NEW YORK (CBSNewYork) — A report by the city’s special commissioner of investigation has found that there was no evidence that a 14-year-old boy accused of fatally stabbing a fellow student was bullied at school.

Noel Estevez is accused of killing 14-year-old classmate Timothy Crump with a kitchen knife outside I.S. 117 on June 18.

Estevez’s attorney has said Crump and his friends spent months bullying Estevez and that the teen had acted in self-defense.

EXTRA: Read The Report

Special Commissioner of Investigation Richard Condon concluded no allegations of bullying or harassment were ever reported to school staff that worked with the children.

“We did not find a lot of evidence that he had been bullied at the school or that the school had failed to do anything, which is not to say that he was not bullied,” Condon told 1010 WINS.  “Things might’ve happened on the street. We can’t say that he was not being harassed or bullied, but it was not happening at school, and the school really didn’t seem to have a lot of information to indicate that that was happening.”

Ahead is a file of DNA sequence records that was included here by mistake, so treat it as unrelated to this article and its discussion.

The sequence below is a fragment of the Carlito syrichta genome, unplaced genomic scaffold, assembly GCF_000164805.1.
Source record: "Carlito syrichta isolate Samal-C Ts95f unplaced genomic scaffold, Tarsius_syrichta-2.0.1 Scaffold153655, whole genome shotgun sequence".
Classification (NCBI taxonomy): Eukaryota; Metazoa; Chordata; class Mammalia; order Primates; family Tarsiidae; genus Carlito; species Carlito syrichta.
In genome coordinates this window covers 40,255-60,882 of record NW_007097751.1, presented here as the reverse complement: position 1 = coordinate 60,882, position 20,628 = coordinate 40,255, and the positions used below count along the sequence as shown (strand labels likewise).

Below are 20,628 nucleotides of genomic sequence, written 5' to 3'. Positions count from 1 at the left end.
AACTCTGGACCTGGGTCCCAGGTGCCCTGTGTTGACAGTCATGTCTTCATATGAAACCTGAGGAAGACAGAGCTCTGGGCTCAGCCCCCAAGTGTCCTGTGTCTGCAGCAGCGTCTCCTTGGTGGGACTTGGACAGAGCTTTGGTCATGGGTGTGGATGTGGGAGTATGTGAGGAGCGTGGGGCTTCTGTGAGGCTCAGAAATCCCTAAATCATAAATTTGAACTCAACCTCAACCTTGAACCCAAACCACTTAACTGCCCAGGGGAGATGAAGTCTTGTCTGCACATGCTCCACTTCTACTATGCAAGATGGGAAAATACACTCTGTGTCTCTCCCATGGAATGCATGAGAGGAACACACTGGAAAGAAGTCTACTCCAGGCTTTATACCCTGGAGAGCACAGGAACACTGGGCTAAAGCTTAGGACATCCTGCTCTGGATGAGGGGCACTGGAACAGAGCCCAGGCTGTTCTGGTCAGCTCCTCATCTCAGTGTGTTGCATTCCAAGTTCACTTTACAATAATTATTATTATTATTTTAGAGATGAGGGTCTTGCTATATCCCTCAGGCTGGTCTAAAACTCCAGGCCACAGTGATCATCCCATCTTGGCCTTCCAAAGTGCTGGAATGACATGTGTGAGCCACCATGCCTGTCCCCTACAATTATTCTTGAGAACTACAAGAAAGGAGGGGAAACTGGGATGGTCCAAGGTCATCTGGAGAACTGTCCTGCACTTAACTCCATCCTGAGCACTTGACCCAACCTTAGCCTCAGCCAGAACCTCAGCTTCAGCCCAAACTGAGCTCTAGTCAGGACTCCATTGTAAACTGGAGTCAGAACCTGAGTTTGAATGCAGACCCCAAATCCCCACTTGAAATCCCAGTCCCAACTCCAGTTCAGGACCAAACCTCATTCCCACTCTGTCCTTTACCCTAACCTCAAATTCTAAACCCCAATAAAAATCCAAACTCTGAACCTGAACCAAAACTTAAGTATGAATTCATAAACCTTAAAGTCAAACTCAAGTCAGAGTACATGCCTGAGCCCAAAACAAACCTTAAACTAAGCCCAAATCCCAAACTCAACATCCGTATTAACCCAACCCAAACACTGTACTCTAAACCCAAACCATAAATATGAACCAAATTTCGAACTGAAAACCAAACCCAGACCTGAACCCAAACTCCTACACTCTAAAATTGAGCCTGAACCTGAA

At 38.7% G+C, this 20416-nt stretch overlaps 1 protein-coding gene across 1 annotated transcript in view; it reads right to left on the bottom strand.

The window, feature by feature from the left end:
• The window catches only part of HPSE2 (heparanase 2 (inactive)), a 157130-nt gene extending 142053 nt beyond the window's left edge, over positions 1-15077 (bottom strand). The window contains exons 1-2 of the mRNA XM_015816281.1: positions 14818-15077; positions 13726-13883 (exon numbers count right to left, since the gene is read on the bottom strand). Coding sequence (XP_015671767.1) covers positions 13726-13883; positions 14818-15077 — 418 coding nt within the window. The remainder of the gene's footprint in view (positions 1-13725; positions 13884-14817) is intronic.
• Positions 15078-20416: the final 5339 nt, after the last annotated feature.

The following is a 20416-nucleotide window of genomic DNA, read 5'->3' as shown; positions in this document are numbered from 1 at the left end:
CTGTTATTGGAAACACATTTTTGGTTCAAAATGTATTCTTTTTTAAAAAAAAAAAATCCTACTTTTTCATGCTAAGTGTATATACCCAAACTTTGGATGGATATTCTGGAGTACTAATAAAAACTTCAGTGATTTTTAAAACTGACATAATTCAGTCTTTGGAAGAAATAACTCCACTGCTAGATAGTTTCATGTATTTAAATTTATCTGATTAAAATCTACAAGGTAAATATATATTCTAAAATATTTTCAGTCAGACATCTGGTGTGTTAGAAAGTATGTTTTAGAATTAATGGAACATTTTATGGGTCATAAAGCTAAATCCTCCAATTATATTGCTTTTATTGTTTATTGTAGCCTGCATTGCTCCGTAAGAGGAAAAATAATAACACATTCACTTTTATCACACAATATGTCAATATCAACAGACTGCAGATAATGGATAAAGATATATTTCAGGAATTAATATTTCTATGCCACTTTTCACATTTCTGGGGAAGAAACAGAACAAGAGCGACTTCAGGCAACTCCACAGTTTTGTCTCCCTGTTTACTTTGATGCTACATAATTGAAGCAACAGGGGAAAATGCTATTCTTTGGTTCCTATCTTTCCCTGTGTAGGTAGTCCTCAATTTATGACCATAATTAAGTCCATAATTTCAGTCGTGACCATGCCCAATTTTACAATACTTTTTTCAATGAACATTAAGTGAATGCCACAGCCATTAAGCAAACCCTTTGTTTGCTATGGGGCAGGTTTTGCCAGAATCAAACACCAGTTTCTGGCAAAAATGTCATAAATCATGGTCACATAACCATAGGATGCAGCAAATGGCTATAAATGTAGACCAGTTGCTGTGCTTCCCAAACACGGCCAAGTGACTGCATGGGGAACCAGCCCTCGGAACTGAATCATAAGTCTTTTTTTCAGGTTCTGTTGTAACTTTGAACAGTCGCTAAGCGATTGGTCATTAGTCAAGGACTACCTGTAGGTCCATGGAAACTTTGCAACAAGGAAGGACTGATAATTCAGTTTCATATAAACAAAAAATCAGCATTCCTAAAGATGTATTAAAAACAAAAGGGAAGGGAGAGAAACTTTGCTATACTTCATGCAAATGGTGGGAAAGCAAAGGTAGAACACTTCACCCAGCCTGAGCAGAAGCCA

The report found that Crump rarely attended school in 2014 and Estevez was not in school for several weeks prior to the stabbing.

“One of the main things in the press is that (Estevez’s) father came to the school begging for a transfer,” Condon told WCBS 880’s Alex Silverman. “We can’t substantiate that at all.”

However, more than a month before the stabbing, an Administration for Children’s Services worker told a guidance counselor Estevez was being harrassed by several kids, the report said.

Timothy Crump was stabbed multiple times in front of I.S. 117 in the Bronx. (Credit: Handout)

Timothy Crump was stabbed multiple times in front of I.S. 117 in the Bronx. (Credit: Handout)

“The guidance counselor didn’t recall being told,” Condon said. “That was the one part that was troubling.”

Condon concluded there was not much the school could have done to prevent the stabbing. His investigators were not able to talk to Estevez’s family, Silverman reported.

Condon also said that police had no record of Estevez being hurt or assaulted by anyone.

Estevez was indicted earlier this month on a charge of second-degree manslaughter – a lower charge than he initially faced. Estevez had been charged as an adult with murder, but the case will now go to Family Court with the reduced charge, prosecutors said.

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